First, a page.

As part of the Refugee Journalism Project, 15 RJP participants had the opportunity to visit the Guardian Media Group, last week, in King’s Cross, London.
After a warm welcome from Margaret Holborn, head of the Guardian Education Centre, the group learned when and how the Guardian was established. Ms Holborn gave a thorough description of the paper’s history. Some interesting facts about the newspaper’s origins are as follows:
The Guardian first published locally as The Manchester Guardian in 1821
- The paper moved to London and became the Guardian in 1959
- The Guardian Media Group (GMG) bought the Observer in 1993
- The paper launched its website in 1995
- The Guardian redesigned its layout and resized its paper in 2005
- The Guardian went digital in 2011
- The Guardian launched its next generation website in 2015
Once Ms Holborn had talked us through the historical background of the paper, she then gave an insight into GMG’s readership and online traffic. As per her description, peak desktop traffic was at lunchtime when office workers take a bite into their sandwiches and read the news at their desks. However, the peak times for mobile and tablet users were late evenings when people were heading home from the job or going to bed. The sale of the paper according to Ms. Holborn was high on Saturdays in comparison to other weekdays. The readership had more time on Saturdays to digest the longer format read.
She then moved on to the day-to-day operation of the paper and how it was run on daily basis. She explained everything from the first daily news conference, to which editor is responsible for which section, then to how the shifts are divided.
The session was informative and useful to participants who have come from different countries where the papers are run contrarily to the UK media industry.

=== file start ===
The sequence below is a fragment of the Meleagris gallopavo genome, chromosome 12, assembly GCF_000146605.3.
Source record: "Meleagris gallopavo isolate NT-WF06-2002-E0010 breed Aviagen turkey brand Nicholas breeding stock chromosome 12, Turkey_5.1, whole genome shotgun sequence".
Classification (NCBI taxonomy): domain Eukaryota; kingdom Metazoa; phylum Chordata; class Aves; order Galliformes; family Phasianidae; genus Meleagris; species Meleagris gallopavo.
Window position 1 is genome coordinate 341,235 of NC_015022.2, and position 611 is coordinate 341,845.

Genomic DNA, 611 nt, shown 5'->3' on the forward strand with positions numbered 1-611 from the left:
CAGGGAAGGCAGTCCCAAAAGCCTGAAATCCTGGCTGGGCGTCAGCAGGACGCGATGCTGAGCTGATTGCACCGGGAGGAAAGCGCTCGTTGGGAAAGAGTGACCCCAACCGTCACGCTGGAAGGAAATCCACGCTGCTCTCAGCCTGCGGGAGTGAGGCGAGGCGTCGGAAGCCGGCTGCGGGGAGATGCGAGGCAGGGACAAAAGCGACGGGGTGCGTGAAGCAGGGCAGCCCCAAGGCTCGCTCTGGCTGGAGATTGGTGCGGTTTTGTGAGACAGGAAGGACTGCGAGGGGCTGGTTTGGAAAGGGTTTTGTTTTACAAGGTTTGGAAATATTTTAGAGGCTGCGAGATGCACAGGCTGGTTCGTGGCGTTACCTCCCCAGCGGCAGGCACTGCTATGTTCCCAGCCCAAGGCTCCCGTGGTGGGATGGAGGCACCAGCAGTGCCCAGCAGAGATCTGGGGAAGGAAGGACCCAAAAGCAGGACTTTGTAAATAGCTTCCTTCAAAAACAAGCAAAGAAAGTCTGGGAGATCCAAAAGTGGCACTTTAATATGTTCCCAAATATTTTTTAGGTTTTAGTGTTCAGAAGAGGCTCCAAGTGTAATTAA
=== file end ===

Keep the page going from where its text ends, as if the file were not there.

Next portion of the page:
The second speaker was journalist Gary Younge.
Having a room full of journalists, Mr. Younge talked about his background and experience in journalism from his early days as a reporter to his current position at the Guardian as the Editor-at-Large. The participants were inspired by the honesty and frankness of Mr. Younge. Responding to one of the participant’s question about how he could avoid bias in reporting, Mr. Younge frankly admitted that it was impossible to avoid biases.
“It is better to admit your biases and be aware of it,” Mr. Younge said.
He was candid and brutally honest about the situation of journalists in his paper and made no empty promises to participants, not even about any unpaid opportunities. He said that financially newspapers are in a very critical situation. He encouraged the participants to focus on technical expertise in broadcast and multimedia, as the employability chances were very higher.
At the end of Q&A, Mr. Younge asked his colleague Mr. Ben Hicks, Executive Director at the Guardian Foundation to take over.
Mr. Hicks talked about the opportunities at the Guardian Foundation and encouraged journalists to apply for the Scott Trust bursaries or the foundation’s international programmes. Mr. Hicks said that his foundation currently plans a media seminar for Women Human Rights Defenders in Brazil, and offers training to young Turkish and Syrian journalists in Istanbul. He encouraged the participants to apply or spread the word amongst fellow journalists who may qualify for these programmes.
It was a useful visit as the participants learned about the paper’s history and growth, the practical day-to-day operation, the current situation of the paper, and about possible opportunities for future employment and training.
The session ended with a promise by the RJP staff that another daylong visit would be organized at the Guardian where the participants will have the chance to meet with a number of commissioning editors as well as other journalists at the Guardian.